The East Coast of the United States is expecting to be hit on Monday with one of the largest storms ever to travel the entire coast. It has been labeled a hurricane amplified by a Nor’easter. This weather event has potential to bring gusting winds, heavy rain, and flooding that will cause costly potential damages. We anticipate that low-lying areas will be under water very soon. Shore areas are being evacuated and the public systems in the city of Philadelphia have been closed for Monday and Tuesday. How do we prepare children to handle such a storm?
Teach children to take storms seriously
It is important that we take this storm seriously because our children are watching.
Listen to the advice of those who are responsible for protecting our communities and use common sense and wisdom in preparing. Buy the right food, stock water and make sure necessities are available, such as flashlights, battery-powered radios and fully charged cell phones. Preparedness is critical due to the potential for power outtages, flooding and handling the unexpected.
Your children are learning by watching how you handle the situation
In the flurry of activity and media hype around the storm, it is easy for caregivers to forget that their children are watching to see how they are reacting and handling this situation.
It is always interesting to hear what children are thinking about during such an event. They are exposed to television and media that can shape their thinking and agitate emotions. Some have seen movies that exaggerate natural disasters as cataclysmic. Children are also quite sensitive to the fears and emotions of their caregivers.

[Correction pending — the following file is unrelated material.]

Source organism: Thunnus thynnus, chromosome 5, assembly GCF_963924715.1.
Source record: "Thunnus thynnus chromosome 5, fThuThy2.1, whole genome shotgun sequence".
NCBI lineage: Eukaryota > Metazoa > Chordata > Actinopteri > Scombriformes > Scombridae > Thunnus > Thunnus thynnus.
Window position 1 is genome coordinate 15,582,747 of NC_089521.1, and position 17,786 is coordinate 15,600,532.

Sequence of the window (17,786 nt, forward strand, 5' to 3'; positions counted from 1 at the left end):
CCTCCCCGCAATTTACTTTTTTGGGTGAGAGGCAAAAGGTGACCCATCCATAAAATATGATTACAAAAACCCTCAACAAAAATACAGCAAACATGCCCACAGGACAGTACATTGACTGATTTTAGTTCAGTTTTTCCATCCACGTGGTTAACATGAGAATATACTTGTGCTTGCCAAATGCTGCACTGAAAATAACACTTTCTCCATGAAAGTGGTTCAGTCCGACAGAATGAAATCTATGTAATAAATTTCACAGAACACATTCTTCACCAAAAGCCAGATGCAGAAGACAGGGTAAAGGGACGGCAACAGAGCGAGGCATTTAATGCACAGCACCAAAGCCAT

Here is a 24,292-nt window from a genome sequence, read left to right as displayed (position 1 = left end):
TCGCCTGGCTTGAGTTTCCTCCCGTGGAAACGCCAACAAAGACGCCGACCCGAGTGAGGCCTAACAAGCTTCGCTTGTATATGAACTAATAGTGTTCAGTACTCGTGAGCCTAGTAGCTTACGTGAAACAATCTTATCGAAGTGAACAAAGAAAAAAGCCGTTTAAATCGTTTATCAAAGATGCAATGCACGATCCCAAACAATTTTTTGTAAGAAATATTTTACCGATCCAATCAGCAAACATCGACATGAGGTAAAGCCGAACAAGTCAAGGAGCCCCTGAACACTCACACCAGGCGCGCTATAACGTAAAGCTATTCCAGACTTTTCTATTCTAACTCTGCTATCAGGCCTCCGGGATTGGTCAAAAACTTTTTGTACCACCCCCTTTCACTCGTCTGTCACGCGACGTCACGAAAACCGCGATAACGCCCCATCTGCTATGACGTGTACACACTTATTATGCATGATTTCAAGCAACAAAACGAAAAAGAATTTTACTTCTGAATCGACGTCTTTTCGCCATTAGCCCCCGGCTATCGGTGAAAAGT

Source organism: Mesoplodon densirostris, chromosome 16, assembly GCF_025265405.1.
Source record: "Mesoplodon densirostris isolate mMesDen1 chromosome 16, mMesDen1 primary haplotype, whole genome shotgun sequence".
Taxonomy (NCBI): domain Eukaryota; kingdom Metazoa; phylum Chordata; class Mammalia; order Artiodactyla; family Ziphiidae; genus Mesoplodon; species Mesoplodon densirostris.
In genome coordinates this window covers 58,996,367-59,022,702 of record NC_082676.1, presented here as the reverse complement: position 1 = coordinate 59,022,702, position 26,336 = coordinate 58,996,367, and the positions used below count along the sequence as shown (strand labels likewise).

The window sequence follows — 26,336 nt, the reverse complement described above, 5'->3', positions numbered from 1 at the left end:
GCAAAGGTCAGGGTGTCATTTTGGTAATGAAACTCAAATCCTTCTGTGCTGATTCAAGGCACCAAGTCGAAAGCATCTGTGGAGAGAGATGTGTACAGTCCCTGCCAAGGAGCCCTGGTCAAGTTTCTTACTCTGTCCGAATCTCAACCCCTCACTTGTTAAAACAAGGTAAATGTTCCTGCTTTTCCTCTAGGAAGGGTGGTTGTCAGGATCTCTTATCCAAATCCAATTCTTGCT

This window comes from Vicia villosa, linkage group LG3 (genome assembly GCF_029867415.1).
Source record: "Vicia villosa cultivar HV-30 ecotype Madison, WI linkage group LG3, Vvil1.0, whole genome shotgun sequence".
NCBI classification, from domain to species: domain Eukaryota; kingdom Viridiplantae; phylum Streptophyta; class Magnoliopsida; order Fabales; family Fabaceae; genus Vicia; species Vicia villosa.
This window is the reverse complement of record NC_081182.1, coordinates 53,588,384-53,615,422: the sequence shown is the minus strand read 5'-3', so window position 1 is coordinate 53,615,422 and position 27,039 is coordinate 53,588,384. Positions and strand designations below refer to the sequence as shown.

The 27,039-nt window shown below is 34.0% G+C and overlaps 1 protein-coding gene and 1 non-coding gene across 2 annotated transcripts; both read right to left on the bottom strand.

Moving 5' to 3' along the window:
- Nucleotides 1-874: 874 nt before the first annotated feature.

Talk with your children and help them feel safe
Children need to realize that they are safe with their caregivers. They should never be placed in harm’s way when there is another option. Children also should have a chance to ask questions and talk about these events. Dialogue will help them to be clear about what is truly happening. And include them, if possible, in helping to prepare for the event. Working as a team can provide relational significance as well as purpose.
Most importantly, caregivers need to offer children hope and optimism before and during the event. If children believe that their parents or caregivers are confident that they will be okay, children will typically focus on the task at hand. They may view the the event as a positive experience or adventure. Further, they realize that pulling together can truly help overcome a crisis.
Please take every precaution. Be informed about how you will handle Hurricane Sandy. Be sure to affirm and assure your children so they feel safe. As difficult as this situation can be, it can also be a unique family experience that will continue to build their trust, confidence and self-esteem. It sends them the message that they can more readily safely entrust their lives to their caregivers. That is a powerful outcome that stays with them and influences how they will make their own decisions about safety and handling a crisis in the future.
Be careful and be safe.
Gerry Vassar, President/CEO, Lakeside Educational Network